That hungry, eager, fit for Derring-does.
That flies before, with scorching Flames ybrent;
This foll'wing douts those Flames with peevish Discontent.

Celestial Venus does such Ribaulds shun,
Ne dare they in her Purlues to be seen;
But Cupid's Torch, fair Mother's fairest son,
Shines with a steady unconsuming Sheen;
Not fierce, yet bright, Coldness and Rage between.
The Backs of Lyons fellonest he strod;
And Lyons tamely did themselves amene;
On Nature's wild full sov'reignly he rod;
Wild Natures, chang'd, confess'd the mild puissant God.

A beauteous Fay, or Heav'n descended Spright,
Sprung from her Sire, withouten Female's Aid,
(As erst Minerva did) and Psyche hight,
In that Enclosure happy Sojourn made.
No Art some heel'd Uncomelyness betray'd,
But Nature wrought her many-colour'd Stole;
Ne tarnish'd like an Aethiopian Maid,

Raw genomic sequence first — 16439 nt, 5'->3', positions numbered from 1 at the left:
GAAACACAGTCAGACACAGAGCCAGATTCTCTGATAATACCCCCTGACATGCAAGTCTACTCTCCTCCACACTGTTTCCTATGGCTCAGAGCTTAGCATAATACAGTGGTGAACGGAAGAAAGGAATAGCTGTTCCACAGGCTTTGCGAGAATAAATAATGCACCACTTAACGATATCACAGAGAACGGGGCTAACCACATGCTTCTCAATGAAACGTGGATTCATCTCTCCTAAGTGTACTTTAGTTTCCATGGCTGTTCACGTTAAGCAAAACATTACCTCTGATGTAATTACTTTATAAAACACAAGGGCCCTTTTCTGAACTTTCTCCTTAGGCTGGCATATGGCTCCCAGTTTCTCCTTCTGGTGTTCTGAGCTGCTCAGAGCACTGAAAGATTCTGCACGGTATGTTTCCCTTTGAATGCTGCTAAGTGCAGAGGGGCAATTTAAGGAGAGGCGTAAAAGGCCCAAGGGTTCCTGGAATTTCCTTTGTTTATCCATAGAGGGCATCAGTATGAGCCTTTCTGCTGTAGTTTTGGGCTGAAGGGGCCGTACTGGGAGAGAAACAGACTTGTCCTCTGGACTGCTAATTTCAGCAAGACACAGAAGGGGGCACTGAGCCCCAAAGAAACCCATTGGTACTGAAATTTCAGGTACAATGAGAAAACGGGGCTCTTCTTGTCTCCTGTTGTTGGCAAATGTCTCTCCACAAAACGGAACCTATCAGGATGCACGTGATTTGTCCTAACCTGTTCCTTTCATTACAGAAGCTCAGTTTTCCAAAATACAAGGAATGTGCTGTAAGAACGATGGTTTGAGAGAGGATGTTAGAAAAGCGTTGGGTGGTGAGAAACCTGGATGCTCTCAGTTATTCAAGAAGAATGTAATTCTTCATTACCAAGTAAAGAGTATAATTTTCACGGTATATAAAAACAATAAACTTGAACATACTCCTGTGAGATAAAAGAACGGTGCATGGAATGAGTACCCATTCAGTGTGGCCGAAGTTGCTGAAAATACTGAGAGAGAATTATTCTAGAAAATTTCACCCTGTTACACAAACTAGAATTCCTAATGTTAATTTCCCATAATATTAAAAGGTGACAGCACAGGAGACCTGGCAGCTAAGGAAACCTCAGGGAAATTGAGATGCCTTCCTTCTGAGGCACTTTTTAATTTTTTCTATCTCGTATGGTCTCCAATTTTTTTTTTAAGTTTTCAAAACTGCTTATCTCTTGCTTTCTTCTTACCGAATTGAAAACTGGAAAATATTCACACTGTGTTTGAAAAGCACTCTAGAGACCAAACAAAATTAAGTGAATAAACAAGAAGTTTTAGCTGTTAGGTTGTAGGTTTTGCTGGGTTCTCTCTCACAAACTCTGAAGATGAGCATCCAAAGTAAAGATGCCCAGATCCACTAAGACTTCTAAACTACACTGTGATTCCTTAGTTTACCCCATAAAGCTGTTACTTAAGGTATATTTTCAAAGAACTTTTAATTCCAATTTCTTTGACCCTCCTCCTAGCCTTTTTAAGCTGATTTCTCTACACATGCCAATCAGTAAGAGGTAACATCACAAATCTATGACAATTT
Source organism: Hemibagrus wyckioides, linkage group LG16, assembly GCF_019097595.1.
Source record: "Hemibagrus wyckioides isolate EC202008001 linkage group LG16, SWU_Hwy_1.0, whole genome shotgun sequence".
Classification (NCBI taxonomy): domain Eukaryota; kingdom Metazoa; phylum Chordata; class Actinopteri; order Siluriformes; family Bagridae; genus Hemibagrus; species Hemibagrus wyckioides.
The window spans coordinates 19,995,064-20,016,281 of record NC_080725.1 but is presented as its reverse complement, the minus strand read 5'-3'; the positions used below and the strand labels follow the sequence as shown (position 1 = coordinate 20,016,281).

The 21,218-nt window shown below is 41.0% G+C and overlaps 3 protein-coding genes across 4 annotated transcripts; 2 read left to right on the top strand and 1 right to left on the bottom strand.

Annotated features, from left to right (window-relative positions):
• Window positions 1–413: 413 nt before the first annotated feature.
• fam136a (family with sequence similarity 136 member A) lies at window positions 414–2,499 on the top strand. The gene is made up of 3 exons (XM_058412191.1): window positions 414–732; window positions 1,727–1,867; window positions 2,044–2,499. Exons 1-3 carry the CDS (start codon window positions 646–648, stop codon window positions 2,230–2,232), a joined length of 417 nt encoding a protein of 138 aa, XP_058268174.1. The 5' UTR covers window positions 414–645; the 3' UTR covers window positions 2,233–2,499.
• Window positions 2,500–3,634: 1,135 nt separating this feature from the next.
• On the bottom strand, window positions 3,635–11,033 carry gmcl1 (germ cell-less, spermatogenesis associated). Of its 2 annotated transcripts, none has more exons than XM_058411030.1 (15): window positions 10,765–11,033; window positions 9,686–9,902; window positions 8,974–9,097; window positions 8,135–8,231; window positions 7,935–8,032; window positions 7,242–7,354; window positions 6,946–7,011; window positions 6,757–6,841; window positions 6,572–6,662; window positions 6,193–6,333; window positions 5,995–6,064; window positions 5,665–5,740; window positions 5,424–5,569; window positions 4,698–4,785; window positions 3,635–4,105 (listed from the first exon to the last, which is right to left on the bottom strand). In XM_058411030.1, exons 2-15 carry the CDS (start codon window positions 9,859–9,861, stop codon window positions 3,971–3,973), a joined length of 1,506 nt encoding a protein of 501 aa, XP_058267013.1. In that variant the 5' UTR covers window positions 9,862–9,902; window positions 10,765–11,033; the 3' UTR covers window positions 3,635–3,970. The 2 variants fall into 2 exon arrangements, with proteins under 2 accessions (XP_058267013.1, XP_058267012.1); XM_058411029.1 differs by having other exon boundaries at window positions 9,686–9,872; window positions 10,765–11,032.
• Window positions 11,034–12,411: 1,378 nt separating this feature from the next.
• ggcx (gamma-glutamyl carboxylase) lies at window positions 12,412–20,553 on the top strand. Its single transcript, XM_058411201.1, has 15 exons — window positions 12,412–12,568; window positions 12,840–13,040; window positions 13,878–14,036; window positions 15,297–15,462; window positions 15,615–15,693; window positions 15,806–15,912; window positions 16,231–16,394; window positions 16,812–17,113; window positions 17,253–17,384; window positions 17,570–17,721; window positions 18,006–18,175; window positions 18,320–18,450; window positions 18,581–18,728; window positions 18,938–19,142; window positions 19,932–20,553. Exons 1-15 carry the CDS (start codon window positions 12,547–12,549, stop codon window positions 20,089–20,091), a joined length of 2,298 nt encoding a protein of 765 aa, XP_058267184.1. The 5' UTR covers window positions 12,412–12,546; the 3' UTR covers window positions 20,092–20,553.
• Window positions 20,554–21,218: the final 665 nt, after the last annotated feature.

Scorch'd with the Suns that ore her Beauties roll;
Ne faded like the Dames who bleach beneath the Pole.

On either Side, and all adown her Back,
With many a Ring at equal Distance plac'd,
Contrary to the rest, was Heben Black,
With Shades of Green, quick changing as she pass'd;
All were on Ground-work of bright Gold orecast.
The Black gave Livelood to the greenish Hue,
The Green still deep'd the Heben ore it lac'd;
The Gold, that peep'd atween and then withdrew,
Gave Lustre to them both, and charm'd the wond'ring View.

It seem'd like Arras, wrought with cunning Skill,
Where kindly meddle Colours, Light, and Shade:
Here flows the Flood; there rising Wood or Hill
Breaks off its Course; gay Verdure dites the Mead.
The Stream, depeinten by the glitt'rand Braid,
Emong the Hills now winding seems to hide;
Now shines unlook'd for thro' the op'ning Glade,
Now in full Torrent pours its golden Tyde;
Hills, Woods, and Meads refresh'd, rejoicing by its Side.

Her Cupid lov'd, whom Psyche lov'd again.
He, like her Parent and her Belamour,
Sought how she mote in Sickerness remain,
From all Malengine safe, and evil Stour.
"Go tender Cosset," said he, "forray ore
These Walks and Lawnds; Thine all these Buskets are;
Thine ev'ry Shrub, Thine ev'ry Fruite and Flower:
But Oh! I charge thee, Love, the Rose forbear;
For Prickles sharp do arm the dang'rous Rosiere.

"Prickles will Pain, and Pain will banish Love:
I charge thee, Psyche, then the Rose forbear.